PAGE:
immac

Senior Member Has-Been
The Investigatory Powers Bill
I know I am cynical about the base motives of politicians, and love a conspiracy theory, no matter how off the wall, but is it just coincidence that in the week preceding the discussion of the new Investigatory Powers Bill we are told about "significant chatter" alerting spooks to possibility of another attack?

We have seen governments do this before: Blaire famously parked tanks on the lawns outside Heathrow Airport just as they were running into trouble with a similar Bill, and as soon as the vote was won, the tanks went home.

We are now being told that it is essential that everyone in UK has all their internet activity freely available to police for up to a year - although to get to the real data they will need a court order - so no protection at all there. Britain truly is a Police State, but how much more intrusive can they get?

So, to shut up the opposition, we are presented with a real and present danger that shows just why we (you - I don´t live there) should trust them with everything we do: security trumps privacy.

Nazi, Joseph Goebbels, is credited with the "Nothing to hide, Nothing to fear" argument, which is almost impossible to defend without looking guilty.

Are we being duped again?

Ian
 

ted j

Member
The Investigatory Powers Bill
Just one of the reasons I got out ...best thing I ever did
 

Kanga

Member
The Investigatory Powers Bill
They are welcome to look at mine. I cannot imagine that they have any interest, or even the staff available, to check everyone' every keystroke. What they do want is the ability to collect enough evidence to stop atrocities against innocent people.
 

JanetClarke

JanetClarke
The Investigatory Powers Bill
They are welcome to look at mine. I cannot imagine that they have any interest, or even the staff available, to check everyone' every keystroke. What they do want is the ability to collect enough evidence to stop atrocities against innocent people.
Welcome to look at my boring stuff too.
It was the damn computer that nailed the most vile pedophile local to me.
Believe me, vile is not a strong enough word to describe this individual.
 

juco

Member
The Investigatory Powers Bill
They are not welcome to look at mine anymore than they are welcome to look in my house or a supermarket or whatever that wants my post code, and a whole host of other things.

Given time they will create reasons to knock on your door, innocent as you may be!
 

Spurs

Spurs
The Investigatory Powers Bill
If they look at mine they might suggest I find a pen friend.

Snoop on the individuals by all means but what about arresting the people they already know about?
 

Spurs

Spurs
The Investigatory Powers Bill
The problem is our pathetic penalties, followed by the struggles on deportation. I for one would be quite happy to send by force if necessary convicted terrorists back to their native lands REGARDLESS of what treatment awaits them. Home grown needs to be severely dealt with.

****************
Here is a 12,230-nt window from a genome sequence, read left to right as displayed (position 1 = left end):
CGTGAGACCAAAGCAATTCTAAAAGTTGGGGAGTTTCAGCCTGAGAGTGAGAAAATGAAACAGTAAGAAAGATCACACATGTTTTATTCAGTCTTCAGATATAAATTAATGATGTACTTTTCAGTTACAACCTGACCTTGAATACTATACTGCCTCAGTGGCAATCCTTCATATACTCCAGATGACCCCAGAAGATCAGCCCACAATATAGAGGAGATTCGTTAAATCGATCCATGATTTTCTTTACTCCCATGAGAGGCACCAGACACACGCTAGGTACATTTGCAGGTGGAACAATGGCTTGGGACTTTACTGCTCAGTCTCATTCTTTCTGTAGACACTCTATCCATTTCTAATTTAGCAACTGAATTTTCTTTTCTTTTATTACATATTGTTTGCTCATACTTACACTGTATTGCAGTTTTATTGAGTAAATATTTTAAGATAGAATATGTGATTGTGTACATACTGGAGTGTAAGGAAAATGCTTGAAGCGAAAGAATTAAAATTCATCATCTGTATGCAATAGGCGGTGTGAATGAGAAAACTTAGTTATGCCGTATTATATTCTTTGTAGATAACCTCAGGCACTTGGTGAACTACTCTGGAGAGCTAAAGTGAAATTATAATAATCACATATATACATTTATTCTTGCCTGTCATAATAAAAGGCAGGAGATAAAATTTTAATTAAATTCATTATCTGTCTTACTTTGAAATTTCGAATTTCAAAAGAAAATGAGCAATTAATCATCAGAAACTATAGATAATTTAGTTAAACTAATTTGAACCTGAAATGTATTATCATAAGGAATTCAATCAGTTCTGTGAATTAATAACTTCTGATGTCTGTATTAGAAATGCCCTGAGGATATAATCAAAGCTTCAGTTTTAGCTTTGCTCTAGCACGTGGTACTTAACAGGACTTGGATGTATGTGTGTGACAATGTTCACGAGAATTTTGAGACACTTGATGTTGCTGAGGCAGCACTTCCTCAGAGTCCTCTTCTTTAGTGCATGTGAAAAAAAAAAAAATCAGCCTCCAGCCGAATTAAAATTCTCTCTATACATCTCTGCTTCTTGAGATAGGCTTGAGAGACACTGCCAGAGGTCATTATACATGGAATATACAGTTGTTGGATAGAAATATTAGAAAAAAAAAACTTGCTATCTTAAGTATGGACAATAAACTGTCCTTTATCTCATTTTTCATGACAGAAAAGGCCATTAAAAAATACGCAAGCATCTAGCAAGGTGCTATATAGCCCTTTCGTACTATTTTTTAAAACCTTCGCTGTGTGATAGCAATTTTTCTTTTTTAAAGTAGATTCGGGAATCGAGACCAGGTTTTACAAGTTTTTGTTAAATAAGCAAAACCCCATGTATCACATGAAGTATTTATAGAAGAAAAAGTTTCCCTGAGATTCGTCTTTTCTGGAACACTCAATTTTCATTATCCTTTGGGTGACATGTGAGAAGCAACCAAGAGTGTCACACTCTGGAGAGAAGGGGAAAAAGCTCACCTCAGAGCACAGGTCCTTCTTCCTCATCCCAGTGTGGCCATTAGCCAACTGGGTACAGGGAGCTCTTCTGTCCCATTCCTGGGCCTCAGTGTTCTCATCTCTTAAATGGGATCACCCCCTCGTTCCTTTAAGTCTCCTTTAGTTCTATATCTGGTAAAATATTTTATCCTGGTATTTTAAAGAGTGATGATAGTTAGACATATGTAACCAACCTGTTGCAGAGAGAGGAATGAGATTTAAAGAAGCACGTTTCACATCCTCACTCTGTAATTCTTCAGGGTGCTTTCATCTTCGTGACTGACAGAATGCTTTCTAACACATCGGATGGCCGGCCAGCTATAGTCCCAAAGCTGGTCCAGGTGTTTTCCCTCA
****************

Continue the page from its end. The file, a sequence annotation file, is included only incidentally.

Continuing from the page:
I do have concerns about MY surveillance but if I have to concede that to catch the tw*ts then so be it. I look at new cars now with trackers & cameras fitted, someone knows where & when we are moving now.
Question: Recently a British citizen was released from the US after 14 years & never charged, not a squeak from the UK Government Oh they went through the motions but 14 years & no charge? Was they justified, if so why are we not doing that?
 

immac

Senior Member Has-Been
The Investigatory Powers Bill
When I wrote the first post and put in, "Britain truly is a Police State, but how much more intrusive can they get?", I was expecting a reaction from the people who welcome such intrusion on private life, but not a squeak. Have you all just given up and accepted that Big Brother (and that is not the TV show!) wields total power "for its own sake" over the inhabitants of your country? Have they so frightened you into submission?

Ian
 

teosgirl

Member
The Investigatory Powers Bill
Just one of the reasons I got out ...best thing I ever did

Really? Where did you go to? I hope you're not suggesting Turkey is 'more free' than the UK Ted :)

Turkey can monitor and store individual internet use for up to 2 years.
The bill was passed rapidly in 2014 at the time of the corruption scandal case.

Turkey's new Internet law contradicts its EU ambitions - Al-Monitor: the Pulse of the Middle East

Freedom House report on Internet freedom puts the UK in the 'free' category with a low score of 24 and Turkey at last place in the 'partly free' category with a score of 58 - two points lower than the 'not free' category where Kazakhstan holds a score of 61.

https://freedomhouse.org/report/freedom-net/freedom-net-2015

I used to have a problem with this kind of surveillance but I'm slowly realising that the UK is moderate compared to some countries, including the one I currently reside in.


Charlotte
 

ted j

Member
The Investigatory Powers Bill
I wrote it was Just one of the reasons I got out , there were numerous others , being ripped off by the energy companies, TV licence , water rates etc etc
Even the cost of a night out was getting ridiculous with taxi fares of £16 return every time we wanted to go out
We were in a local bar last night, it cost us 80 lira for drinks (@ £18) and we got a free lift home
 
Last edited:

kibris

Member
The Investigatory Powers Bill
I wrote it was Just one of the reasons I got out , there were numerous others , being ripped off by the energy companies, TV licence , water rates etc etc
Even the cost of a night out was getting ridiculous with taxi fares of £16 return every time we wanted to go out
We were in a local bar last night, it cost us 80 lira for drinks (@ £18) and we got a free lift home

exactly so--just paıd my very late councıl tax here ın kusadasi--ıt was 243lıra for the year.
 

Latest Posts

Top Bottom